What do virtualization executives think about 2009? A VMBlog.com Series Exclusive.
Contributed by Mike Neil, general manager of virtualization at Microsoft Corp.
Virtualization in 2009
The late American baseball player and manager Casey Stengel once said, “Never make predictions, especially about the future.” This is good advice, but you don’t have to be Malcolm Gladwell to be able to look at the virtualization market today and spot some clear trends, such as:
- the budget pressures that the ailing economy is putting on businesses in nearly all industries,
- the need to reduce energy consumption,
- recent advances in virtualization management that have removed most of the impediments to adoption by even small businesses, and
- the shift of some applications to the Internet cloud.
Together, these trends will make 2009 a tipping point in the transformation of virtualization from a tool for large enterprise server farms to a far more-ubiquitous technology, deployed by small and medium sized businesses as well. Today, only about 12% of servers are virtualized. That may sound like a small percentage but only a year ago it was around 5%. The world is starting to see that virtualization is the way of the future – the way to stop expensive server sprawl and to prevent further damage to the environment.
Let’s examine these factors in a little more detail.
The global financial crisis and accompanying recession have placed businesses and their IT departments under unprecedented pressure to contain costs. Virtualization is well known as a quick – perhaps the quickest -- way to reduce IT costs and become more efficient, both in the datacenter and on desktops. This bottom-line windfall is the result of server consolidation, reduced power consumption, streamlined testing and deployment of new applications, and other economies.
Of course, some vendors’ wares carry a lower total cost of ownership (TCO) than others’. Customers tend to benefit most from virtualization software that runs on the Windows platform, that can manage both physical and virtual servers from one management platform, and that offer interoperability with software and hardware from many vendors.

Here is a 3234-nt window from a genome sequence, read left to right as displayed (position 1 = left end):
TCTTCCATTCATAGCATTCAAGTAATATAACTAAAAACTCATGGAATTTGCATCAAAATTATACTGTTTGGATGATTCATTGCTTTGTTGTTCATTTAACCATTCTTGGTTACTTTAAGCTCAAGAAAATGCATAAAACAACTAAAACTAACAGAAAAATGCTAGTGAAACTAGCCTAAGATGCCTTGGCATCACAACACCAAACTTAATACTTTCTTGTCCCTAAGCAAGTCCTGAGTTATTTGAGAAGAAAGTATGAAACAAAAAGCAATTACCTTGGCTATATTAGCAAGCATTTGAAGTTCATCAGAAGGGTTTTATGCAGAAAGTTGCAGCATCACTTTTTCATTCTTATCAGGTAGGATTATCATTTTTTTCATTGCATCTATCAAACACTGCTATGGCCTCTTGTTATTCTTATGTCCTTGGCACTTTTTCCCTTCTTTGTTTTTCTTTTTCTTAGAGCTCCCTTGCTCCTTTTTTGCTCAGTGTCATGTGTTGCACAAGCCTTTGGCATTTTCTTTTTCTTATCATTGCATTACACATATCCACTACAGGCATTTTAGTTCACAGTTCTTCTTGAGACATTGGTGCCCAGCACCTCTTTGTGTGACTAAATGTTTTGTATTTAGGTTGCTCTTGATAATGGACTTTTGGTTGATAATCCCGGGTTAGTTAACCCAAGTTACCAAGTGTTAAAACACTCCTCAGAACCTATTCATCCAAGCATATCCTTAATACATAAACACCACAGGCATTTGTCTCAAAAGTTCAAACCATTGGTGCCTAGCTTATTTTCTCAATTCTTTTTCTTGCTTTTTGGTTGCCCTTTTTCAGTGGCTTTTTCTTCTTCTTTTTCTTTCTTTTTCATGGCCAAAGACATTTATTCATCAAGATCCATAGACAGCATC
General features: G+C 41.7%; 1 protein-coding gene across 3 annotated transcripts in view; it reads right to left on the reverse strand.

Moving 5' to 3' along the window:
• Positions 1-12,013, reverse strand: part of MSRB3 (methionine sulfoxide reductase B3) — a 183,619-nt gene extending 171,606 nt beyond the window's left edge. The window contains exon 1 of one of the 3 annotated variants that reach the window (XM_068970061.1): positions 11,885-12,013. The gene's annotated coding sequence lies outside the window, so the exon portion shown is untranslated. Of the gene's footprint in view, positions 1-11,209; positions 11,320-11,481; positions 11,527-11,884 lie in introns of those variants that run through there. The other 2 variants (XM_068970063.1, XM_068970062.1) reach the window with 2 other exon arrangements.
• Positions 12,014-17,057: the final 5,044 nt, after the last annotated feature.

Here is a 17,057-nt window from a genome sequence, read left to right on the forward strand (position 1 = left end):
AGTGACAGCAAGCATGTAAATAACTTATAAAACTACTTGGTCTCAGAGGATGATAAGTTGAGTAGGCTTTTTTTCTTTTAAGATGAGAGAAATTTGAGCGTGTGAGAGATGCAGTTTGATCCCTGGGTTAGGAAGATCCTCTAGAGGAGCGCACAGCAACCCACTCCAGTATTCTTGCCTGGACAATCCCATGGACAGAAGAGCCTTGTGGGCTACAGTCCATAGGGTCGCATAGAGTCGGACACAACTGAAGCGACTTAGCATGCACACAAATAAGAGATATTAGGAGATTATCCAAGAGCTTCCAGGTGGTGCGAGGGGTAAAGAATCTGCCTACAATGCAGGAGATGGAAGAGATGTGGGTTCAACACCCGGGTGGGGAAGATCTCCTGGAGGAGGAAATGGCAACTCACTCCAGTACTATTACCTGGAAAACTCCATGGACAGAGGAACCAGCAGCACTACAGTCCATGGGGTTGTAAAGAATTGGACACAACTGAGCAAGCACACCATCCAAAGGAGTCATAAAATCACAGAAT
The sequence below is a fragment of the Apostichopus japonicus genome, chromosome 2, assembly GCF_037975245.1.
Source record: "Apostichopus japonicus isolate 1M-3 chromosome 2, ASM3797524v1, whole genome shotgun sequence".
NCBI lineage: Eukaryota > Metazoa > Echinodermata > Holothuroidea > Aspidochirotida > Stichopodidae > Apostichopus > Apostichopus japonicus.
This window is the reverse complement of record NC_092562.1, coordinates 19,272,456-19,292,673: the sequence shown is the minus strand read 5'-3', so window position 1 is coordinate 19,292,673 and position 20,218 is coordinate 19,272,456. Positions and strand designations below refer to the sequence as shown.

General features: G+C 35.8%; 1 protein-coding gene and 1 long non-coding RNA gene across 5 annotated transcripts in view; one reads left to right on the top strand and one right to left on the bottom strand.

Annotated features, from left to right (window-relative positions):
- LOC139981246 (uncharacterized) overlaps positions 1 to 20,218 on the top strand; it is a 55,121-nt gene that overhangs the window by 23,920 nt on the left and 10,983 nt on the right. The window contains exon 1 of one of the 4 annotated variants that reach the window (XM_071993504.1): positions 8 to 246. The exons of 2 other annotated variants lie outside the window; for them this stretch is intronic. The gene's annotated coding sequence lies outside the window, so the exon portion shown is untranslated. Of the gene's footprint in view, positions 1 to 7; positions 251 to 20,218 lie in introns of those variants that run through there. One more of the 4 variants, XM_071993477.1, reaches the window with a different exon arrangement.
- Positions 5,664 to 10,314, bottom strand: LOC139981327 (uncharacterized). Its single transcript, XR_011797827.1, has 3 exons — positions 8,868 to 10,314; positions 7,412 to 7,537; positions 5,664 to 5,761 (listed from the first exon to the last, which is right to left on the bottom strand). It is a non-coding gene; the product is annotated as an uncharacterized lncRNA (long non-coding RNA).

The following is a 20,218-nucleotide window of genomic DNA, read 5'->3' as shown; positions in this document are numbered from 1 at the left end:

Ease of Management
The virtualization market is becoming fiercely competitive, and management software is emerging as the key area in which vendors differentiate themselves. That’s because the industry has come to realize that a rich set of management capabilities is critical to unlocking the full value of virtualization.
Most enterprises today have heterogeneous IT environments, with software and hardware from dozens of vendors. That’s why holistic management is so important -- being able to configure, provision, deploy and back up all IT assets from a single console, regardless of whether they are physical or virtual, and regardless of brand. This level of consolidated management will be key to the widespread adoption of virtualization technology in datacenters and on desktops.
WorleyParsons, a global energy services company, estimates that it is saving more than $1 million a year since it virtualized, just in terms of the time savings associated with the server management improvements.
Improvements in the management tools are also broadening the customer base for virtualization. In its early years, the technology had required significant time and specialized expertise to implement and manage, but it’s now becoming practical even for small and medium-size businesses that may only have a handful of servers and no on-site IT professionals.
Reducing dependence on imported oil is just one impetus for the green computing movement, and virtualization takes businesses a giant step in this direction. It’s incredibly wasteful to have each application or service within an organization assigned its own server in the datacenter. CPU utilization rates at many businesses are in the single digits. Consolidating applications through virtualization reduces not only the number of servers needed, but also the amount of power required to run and cool them. In addition, workload- and power-management tools are now becoming available that can move workloads to a smaller number of servers and power down the unused machines.